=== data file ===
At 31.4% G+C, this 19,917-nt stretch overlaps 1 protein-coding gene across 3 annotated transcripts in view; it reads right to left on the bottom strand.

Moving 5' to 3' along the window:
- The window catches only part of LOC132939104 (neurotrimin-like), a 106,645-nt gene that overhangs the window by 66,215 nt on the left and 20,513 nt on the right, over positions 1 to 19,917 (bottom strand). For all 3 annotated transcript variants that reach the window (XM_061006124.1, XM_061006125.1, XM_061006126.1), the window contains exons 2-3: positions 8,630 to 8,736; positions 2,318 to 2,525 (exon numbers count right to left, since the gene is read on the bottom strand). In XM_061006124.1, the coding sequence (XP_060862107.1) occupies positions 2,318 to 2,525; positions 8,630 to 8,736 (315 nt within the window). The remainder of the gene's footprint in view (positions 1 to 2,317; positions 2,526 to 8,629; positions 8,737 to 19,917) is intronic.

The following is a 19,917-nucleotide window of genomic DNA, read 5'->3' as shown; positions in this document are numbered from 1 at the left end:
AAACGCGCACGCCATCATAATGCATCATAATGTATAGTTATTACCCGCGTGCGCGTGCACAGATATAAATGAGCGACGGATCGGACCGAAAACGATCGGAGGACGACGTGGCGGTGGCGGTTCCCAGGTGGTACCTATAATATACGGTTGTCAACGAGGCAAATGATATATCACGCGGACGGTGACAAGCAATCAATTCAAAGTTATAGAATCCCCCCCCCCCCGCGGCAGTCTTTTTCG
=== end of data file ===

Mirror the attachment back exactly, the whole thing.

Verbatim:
At 31.4% G+C, this 19,917-nt stretch overlaps 1 protein-coding gene across 3 annotated transcripts in view; it reads right to left on the bottom strand.

Moving 5' to 3' along the window:
- The window catches only part of LOC132939104 (neurotrimin-like), a 106,645-nt gene that overhangs the window by 66,215 nt on the left and 20,513 nt on the right, over positions 1 to 19,917 (bottom strand). For all 3 annotated transcript variants that reach the window (XM_061006124.1, XM_061006125.1, XM_061006126.1), the window contains exons 2-3: positions 8,630 to 8,736; positions 2,318 to 2,525 (exon numbers count right to left, since the gene is read on the bottom strand). In XM_061006124.1, the coding sequence (XP_060862107.1) occupies positions 2,318 to 2,525; positions 8,630 to 8,736 (315 nt within the window). The remainder of the gene's footprint in view (positions 1 to 2,317; positions 2,526 to 8,629; positions 8,737 to 19,917) is intronic.

The following is a 19,917-nucleotide window of genomic DNA, read 5'->3' as shown; positions in this document are numbered from 1 at the left end:
AAACGCGCACGCCATCATAATGCATCATAATGTATAGTTATTACCCGCGTGCGCGTGCACAGATATAAATGAGCGACGGATCGGACCGAAAACGATCGGAGGACGACGTGGCGGTGGCGGTTCCCAGGTGGTACCTATAATATACGGTTGTCAACGAGGCAAATGATATATCACGCGGACGGTGACAAGCAATCAATTCAAAGTTATAGAATCCCCCCCCCCCCGCGGCAGTCTTTTTCG